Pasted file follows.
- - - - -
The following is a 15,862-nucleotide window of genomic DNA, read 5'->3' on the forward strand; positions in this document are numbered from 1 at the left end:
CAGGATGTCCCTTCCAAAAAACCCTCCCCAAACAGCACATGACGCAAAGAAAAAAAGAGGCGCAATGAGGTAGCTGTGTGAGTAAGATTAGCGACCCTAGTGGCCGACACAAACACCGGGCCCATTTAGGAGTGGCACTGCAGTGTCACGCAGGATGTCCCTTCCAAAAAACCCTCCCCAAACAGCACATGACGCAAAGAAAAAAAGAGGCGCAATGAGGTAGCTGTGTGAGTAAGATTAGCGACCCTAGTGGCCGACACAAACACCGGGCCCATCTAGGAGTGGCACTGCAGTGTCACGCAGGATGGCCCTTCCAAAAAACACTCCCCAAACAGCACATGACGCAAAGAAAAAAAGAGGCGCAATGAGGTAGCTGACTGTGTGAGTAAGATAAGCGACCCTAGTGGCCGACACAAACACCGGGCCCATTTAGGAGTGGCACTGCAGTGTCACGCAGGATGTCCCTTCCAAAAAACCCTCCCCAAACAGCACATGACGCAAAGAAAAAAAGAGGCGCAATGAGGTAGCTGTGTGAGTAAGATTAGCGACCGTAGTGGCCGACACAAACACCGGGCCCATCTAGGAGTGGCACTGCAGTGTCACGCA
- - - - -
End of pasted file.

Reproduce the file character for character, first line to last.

The following is a 15,862-nucleotide window of genomic DNA, read 5'->3' on the forward strand; positions in this document are numbered from 1 at the left end:
CAGGATGTCCCTTCCAAAAAACCCTCCCCAAACAGCACATGACGCAAAGAAAAAAAGAGGCGCAATGAGGTAGCTGTGTGAGTAAGATTAGCGACCCTAGTGGCCGACACAAACACCGGGCCCATTTAGGAGTGGCACTGCAGTGTCACGCAGGATGTCCCTTCCAAAAAACCCTCCCCAAACAGCACATGACGCAAAGAAAAAAAGAGGCGCAATGAGGTAGCTGTGTGAGTAAGATTAGCGACCCTAGTGGCCGACACAAACACCGGGCCCATCTAGGAGTGGCACTGCAGTGTCACGCAGGATGGCCCTTCCAAAAAACACTCCCCAAACAGCACATGACGCAAAGAAAAAAAGAGGCGCAATGAGGTAGCTGACTGTGTGAGTAAGATAAGCGACCCTAGTGGCCGACACAAACACCGGGCCCATTTAGGAGTGGCACTGCAGTGTCACGCAGGATGTCCCTTCCAAAAAACCCTCCCCAAACAGCACATGACGCAAAGAAAAAAAGAGGCGCAATGAGGTAGCTGTGTGAGTAAGATTAGCGACCGTAGTGGCCGACACAAACACCGGGCCCATCTAGGAGTGGCACTGCAGTGTCACGCA